The known names of those reported killed by drones in Pakistan are listed together with as much biographical information as can be gathered.
At the launch this report held just over 550 names, collated from media reports, court documents and academic and NGO publications. Now, it reports that more than 2,200 people have been killed by U.S. drones operating in Pakistan since 2006.
The 2014 document, compiled by the Pakistani government, lists the date and time of each strike, the number of people killed and injured in each attack and, in some cases, the names of the victims. The Bureau redacted many of the names to protect their identities.
After President Barack Obama was inaugurated in 2009, references were made to victims as “local” or “non-local,” rather than stating whether those killed or injured were terrorists or civilians. Some observers have suggested that the Pakistani government has been persuaded to play down the number of civilians killed by drones in order to help the Obama administration.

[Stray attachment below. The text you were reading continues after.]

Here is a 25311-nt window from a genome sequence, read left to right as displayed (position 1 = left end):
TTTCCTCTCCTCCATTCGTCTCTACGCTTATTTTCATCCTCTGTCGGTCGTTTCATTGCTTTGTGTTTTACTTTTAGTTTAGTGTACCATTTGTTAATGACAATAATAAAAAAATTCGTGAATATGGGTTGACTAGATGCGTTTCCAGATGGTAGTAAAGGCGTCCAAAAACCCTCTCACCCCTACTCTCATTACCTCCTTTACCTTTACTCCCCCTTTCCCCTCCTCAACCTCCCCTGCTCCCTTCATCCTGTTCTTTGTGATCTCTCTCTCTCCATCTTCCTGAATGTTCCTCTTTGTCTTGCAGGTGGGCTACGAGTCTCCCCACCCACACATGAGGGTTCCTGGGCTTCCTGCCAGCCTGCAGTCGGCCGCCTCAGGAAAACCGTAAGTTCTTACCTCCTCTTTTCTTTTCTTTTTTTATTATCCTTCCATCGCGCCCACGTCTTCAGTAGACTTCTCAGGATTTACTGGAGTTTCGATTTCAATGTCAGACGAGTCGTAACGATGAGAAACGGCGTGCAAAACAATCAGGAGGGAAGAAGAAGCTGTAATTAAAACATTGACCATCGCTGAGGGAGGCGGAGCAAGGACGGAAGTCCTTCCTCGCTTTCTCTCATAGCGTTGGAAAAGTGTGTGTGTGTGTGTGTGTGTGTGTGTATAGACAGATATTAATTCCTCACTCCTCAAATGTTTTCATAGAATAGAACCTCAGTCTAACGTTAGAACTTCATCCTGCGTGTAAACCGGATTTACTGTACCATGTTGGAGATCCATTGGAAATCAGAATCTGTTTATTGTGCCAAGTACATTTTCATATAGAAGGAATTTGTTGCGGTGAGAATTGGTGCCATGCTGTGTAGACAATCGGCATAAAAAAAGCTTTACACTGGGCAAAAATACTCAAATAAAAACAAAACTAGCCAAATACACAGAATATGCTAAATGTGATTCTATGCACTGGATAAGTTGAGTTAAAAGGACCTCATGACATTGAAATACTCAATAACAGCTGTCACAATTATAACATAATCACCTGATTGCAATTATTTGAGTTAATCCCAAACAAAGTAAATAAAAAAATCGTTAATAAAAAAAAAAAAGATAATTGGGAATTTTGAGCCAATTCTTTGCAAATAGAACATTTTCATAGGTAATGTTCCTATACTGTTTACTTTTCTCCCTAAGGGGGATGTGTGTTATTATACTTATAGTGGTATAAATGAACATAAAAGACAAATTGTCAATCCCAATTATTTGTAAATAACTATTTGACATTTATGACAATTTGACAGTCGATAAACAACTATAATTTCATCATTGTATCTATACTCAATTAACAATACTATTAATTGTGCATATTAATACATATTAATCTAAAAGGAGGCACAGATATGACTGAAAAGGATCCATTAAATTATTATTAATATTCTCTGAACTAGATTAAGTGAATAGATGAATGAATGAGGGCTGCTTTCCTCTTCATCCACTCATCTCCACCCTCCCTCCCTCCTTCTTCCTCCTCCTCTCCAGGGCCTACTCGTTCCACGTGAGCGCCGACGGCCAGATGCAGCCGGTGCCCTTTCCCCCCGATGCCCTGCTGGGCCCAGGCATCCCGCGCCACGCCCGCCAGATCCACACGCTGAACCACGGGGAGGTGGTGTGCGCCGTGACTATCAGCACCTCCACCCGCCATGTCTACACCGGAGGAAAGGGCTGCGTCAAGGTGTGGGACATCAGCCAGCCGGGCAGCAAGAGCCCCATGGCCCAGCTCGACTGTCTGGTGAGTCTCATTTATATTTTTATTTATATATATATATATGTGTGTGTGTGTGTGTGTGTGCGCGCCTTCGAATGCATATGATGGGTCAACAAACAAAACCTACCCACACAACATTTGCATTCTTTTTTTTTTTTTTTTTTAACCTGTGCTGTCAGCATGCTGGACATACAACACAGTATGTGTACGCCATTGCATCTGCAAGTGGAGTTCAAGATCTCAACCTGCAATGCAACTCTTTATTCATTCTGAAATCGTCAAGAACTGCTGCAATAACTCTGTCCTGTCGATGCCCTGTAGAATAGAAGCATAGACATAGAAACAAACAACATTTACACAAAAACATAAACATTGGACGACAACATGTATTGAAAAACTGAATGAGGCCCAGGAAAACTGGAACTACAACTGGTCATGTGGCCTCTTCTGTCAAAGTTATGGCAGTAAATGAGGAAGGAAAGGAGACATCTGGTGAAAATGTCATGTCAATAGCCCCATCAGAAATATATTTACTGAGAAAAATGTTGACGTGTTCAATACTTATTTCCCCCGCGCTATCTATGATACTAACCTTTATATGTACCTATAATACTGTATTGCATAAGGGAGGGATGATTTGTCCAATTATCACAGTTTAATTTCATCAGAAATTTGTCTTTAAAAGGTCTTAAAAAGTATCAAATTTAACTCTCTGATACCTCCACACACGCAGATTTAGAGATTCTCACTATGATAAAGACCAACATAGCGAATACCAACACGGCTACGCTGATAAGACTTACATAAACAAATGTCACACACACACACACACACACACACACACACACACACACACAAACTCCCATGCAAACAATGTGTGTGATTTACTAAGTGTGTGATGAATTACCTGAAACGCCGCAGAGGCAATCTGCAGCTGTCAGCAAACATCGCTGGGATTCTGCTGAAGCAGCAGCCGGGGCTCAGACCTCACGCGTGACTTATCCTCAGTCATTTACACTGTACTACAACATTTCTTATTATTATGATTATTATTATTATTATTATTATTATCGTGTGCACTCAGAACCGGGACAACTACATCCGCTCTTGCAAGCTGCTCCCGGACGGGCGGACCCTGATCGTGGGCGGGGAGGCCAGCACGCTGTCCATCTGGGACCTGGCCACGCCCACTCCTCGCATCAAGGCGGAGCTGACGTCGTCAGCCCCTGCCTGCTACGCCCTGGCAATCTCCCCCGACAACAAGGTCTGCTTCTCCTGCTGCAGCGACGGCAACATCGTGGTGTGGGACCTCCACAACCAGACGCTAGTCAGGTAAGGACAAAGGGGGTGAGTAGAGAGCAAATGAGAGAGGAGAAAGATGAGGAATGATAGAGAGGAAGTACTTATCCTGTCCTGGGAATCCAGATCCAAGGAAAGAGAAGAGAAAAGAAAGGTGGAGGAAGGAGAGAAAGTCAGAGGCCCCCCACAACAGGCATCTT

Even when a civilian death is well documented, the Pakistani government doesn’t always report it. An attack in October 2012 killed Mamana Bibi, a grandmother who was working in a field in North Waziristan. Some of her grandchildren, were injured by debris. Mustafa Qadri, a researcher for Amnesty International said: “If a case as well-documented as Mamana Bibi’s isn’t recorded as a civilian death, that raises questions about whether any state records of these strikes can be seen as reliable, beyond the most basic information”.
The drone program is under increased scrutiny from domestic and international critics . . . though the US does appear to be taking greater care in its drone strikes in Pakistan, US drones killed, on average, more civilians per strike in Yemen last year than any year before. There have been two confirmed US drone strikes already in 2014, killing at least five people, and possibly a further seven attacks killing at least nine.